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As new construction soars across Bellingham, the local housing crisis remains unsolved

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Construction at Samish Flats, a new apartment complex behind Western's campus. // Photo by Sadie Fick

Correction Oct. 8: The photo caption was edited to correct the name of the building featured. The article was also updated to remove information that was incorrectly attributed.

By Forrest Morris

As homes go up, vacancies continue going down. 

Despite new multi-family units appearing across Bellingham, construction cannot seem to keep up with the growing demand for affordable housing.  

The Department of Housing and Urban Development defines affordable housing as any housing unit that costs less than 30% of the area median income. This means it changes from city to city.

Many new apartment buildings across Bellingham offer the same limited number of affordable units creating a vacuum of vacancy and affordable housing, leaving many unable to find permanent shelter within the city.

Data published by the Bellingham and Whatcom County Housing Authority shows 635 new residential units permitted last year. Yet, none of those were designated as affordable housing, said Brien Thane, executive director of Bellingham Housing Authority.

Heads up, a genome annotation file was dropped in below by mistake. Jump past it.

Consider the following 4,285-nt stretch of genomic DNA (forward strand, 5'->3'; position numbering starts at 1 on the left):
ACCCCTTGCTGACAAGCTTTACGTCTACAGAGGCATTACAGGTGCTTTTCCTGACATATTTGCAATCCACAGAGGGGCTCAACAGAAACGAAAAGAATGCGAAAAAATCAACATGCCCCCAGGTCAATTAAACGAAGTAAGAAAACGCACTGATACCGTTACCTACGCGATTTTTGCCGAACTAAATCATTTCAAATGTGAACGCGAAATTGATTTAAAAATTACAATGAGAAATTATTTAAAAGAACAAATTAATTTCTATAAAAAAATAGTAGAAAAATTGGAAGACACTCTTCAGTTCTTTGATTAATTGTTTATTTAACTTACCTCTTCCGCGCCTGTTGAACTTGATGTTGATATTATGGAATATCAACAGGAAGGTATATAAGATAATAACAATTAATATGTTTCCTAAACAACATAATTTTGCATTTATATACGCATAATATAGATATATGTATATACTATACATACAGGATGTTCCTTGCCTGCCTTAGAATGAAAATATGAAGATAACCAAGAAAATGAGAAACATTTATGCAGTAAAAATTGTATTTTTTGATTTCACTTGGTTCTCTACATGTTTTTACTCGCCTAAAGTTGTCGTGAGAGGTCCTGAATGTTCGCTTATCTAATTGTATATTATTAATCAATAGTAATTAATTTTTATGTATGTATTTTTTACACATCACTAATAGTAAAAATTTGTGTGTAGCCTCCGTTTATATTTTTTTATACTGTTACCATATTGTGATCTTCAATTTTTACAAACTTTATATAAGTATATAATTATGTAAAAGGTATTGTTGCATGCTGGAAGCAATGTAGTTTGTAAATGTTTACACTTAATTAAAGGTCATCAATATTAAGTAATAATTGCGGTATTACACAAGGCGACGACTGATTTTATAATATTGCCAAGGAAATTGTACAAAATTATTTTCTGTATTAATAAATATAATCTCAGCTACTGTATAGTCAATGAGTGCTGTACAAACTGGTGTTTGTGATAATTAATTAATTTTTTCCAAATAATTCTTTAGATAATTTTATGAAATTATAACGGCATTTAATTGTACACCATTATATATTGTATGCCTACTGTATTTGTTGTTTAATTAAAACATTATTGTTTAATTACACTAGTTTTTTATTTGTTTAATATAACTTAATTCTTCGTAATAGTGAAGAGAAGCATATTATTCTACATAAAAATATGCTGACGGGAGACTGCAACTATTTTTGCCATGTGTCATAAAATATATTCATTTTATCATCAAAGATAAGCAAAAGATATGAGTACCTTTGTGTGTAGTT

Although no affordable housing units were built in 2020, Thane said more are planned for the future.

“We will complete and lease 69 affordable apartments in 2021, and another 102 in 2022,” Thane said.

Despite the promise for more affordable housing in the next two years, many community members believe the city is still not doing enough to combat the housing problem.

Katherine Orlowski, Whatcom County resident, said she’s been trying for years to find affordable permanent housing in Whatcom or King counties. 

“It was getting expensive paying for apartment application fees,”Orlowski said. “It takes thousands of dollars anywhere around here to acquire housing.” 

A lack of rental history, income and access to technology can all create barriers when finding housing, Orlowski said.